Blog Editor’s Note:  AFRAS is dedicated to supporting the many volunteer maritime search and rescue organizations who contribute to this good work.  Recent press reports like this one show that the flow has not slowed over the winter, and is increasing as the weather gets warmer.  Help us help the rescuers.  Make a US tax efficient donation now via AFRAS to the heroes of your choice!

Migrants rescued in the Mediterranean arrived at the Italian port of Catania, Sicily, on Tuesday. (Giovanni Isolino/AFP/Getty Images)

 

March 21

More than 6,000 migrants have been rescued in the Mediterranean Sea in recent days while attempting to make the dangerous crossing from North Africa to Europe, an official said Tuesday, marking the resumption of a stubborn flow of people fleeing poverty and war.The surging figures suggest that growing numbers of migrants, refugees and others — many from Africa and the Middle East — are trying to make the sea passage to Europe as the weather warms and smugglers increase operations.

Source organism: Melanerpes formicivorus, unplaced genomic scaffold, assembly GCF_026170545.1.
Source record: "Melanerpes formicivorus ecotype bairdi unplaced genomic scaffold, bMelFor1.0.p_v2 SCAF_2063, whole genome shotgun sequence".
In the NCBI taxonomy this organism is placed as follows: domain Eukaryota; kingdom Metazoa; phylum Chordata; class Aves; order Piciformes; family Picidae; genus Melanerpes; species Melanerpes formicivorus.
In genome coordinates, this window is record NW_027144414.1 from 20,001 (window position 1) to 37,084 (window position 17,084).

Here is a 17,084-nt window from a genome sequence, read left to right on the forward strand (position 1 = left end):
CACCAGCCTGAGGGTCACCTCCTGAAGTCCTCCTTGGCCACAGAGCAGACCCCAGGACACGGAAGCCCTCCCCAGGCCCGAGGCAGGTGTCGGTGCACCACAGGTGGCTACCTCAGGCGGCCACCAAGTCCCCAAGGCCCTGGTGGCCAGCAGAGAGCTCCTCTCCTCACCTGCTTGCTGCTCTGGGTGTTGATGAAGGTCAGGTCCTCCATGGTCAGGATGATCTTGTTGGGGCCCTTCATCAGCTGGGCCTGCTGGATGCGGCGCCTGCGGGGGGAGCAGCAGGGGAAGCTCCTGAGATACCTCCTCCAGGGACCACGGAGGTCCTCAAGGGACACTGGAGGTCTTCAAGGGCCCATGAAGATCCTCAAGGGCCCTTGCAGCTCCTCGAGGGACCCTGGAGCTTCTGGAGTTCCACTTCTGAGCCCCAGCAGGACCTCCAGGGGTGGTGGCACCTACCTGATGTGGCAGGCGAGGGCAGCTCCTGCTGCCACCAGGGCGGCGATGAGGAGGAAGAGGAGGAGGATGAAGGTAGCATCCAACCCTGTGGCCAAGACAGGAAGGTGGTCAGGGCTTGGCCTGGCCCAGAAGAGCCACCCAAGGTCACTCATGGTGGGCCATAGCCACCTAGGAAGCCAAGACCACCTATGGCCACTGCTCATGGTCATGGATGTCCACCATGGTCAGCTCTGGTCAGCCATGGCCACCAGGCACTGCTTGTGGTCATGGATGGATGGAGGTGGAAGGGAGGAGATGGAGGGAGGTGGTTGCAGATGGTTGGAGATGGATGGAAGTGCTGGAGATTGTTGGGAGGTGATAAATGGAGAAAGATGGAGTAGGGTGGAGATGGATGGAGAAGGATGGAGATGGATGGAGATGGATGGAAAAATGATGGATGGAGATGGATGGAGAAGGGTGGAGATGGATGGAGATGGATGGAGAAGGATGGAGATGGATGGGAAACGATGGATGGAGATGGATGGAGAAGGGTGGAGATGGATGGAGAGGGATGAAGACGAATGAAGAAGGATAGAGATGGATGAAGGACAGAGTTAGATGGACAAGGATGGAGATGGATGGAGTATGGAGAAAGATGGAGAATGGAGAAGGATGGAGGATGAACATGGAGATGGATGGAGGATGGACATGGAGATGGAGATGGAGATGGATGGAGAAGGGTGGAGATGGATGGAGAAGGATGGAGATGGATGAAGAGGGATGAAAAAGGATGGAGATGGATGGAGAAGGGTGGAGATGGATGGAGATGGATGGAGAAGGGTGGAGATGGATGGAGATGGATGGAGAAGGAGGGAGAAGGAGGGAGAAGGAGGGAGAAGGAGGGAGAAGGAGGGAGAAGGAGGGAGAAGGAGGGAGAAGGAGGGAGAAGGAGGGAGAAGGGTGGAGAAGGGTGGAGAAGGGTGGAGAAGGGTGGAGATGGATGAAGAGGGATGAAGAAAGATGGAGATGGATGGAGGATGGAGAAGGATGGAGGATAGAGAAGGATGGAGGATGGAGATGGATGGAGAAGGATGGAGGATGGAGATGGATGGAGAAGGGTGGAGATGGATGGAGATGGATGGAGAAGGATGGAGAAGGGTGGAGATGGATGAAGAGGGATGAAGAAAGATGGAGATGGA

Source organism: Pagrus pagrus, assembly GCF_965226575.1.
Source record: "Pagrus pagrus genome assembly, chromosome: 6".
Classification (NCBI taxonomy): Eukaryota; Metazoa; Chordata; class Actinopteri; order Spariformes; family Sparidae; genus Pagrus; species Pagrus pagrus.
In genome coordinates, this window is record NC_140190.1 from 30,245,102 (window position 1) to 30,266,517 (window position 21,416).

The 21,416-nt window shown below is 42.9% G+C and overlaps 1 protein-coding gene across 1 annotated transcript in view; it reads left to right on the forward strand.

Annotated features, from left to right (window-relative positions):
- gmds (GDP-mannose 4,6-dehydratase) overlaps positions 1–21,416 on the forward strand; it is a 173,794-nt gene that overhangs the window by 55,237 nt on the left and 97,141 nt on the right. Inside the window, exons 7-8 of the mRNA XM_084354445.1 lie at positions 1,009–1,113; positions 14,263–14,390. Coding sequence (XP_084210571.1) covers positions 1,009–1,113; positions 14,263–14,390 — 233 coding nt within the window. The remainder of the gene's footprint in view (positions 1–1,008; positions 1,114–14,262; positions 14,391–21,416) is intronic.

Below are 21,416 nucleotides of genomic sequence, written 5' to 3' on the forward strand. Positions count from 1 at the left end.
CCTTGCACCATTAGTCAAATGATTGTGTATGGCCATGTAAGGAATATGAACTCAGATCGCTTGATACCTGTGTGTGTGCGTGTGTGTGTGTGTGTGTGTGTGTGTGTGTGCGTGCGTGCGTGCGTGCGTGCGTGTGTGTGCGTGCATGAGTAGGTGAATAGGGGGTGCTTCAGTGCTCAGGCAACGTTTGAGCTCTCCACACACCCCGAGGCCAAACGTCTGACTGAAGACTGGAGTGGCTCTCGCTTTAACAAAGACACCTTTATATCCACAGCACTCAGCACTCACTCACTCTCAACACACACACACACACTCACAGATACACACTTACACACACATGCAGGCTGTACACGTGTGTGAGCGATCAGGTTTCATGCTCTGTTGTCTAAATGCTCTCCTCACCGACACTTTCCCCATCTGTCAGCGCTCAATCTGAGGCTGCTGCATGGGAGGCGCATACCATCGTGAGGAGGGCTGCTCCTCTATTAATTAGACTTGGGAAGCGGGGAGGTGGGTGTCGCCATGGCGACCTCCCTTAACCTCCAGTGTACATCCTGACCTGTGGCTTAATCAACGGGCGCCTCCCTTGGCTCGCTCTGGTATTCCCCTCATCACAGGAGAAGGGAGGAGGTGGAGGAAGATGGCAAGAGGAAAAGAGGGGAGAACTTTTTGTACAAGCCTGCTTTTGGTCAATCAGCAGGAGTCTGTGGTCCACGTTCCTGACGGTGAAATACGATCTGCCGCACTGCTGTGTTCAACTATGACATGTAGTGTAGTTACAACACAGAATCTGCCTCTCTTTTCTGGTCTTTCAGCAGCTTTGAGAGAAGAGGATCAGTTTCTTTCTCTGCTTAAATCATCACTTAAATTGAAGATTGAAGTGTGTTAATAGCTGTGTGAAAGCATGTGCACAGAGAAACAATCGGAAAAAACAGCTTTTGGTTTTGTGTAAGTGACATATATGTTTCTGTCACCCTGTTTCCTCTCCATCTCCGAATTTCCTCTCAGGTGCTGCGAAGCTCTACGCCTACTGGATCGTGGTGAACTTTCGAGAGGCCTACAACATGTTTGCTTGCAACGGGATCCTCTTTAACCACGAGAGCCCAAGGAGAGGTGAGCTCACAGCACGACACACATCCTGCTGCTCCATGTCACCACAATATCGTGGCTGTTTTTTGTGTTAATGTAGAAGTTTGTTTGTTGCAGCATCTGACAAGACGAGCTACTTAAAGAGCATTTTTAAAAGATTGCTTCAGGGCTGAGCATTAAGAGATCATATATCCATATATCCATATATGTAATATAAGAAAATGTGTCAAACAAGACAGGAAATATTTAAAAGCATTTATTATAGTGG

The influx of people has become a major political issue in Europe, as anti-immigrant populists crusade against mainstream leaders and look to capture power in France and make gains in Germany in elections this year. European Union leaders have signed deals with Libya and some of the sub-Saharan countries that are sources of most of the current flow, but the root causes of the migration are as intractable as ever.

The Mediterranean has become the main corridor for migrants trying to reach Europe aboard smugglers’ boats from Libya and elsewhere after authorities largely choked off sea routes between Turkey and Greece last year.

But the dramatic spike in Mediterranean rescues since late last week suggests even greater migrant traffic ahead, said Joel Millman, a spokesman for the Geneva-based International Organization for Migration, which monitors migrant flows and provides direct aid in refugee camps, detention centers and elsewhere. “This is typical of spring, getting very busy,” he said. “But it’s not typical to have the numbers be so high this early and the corresponding deaths that go with it.”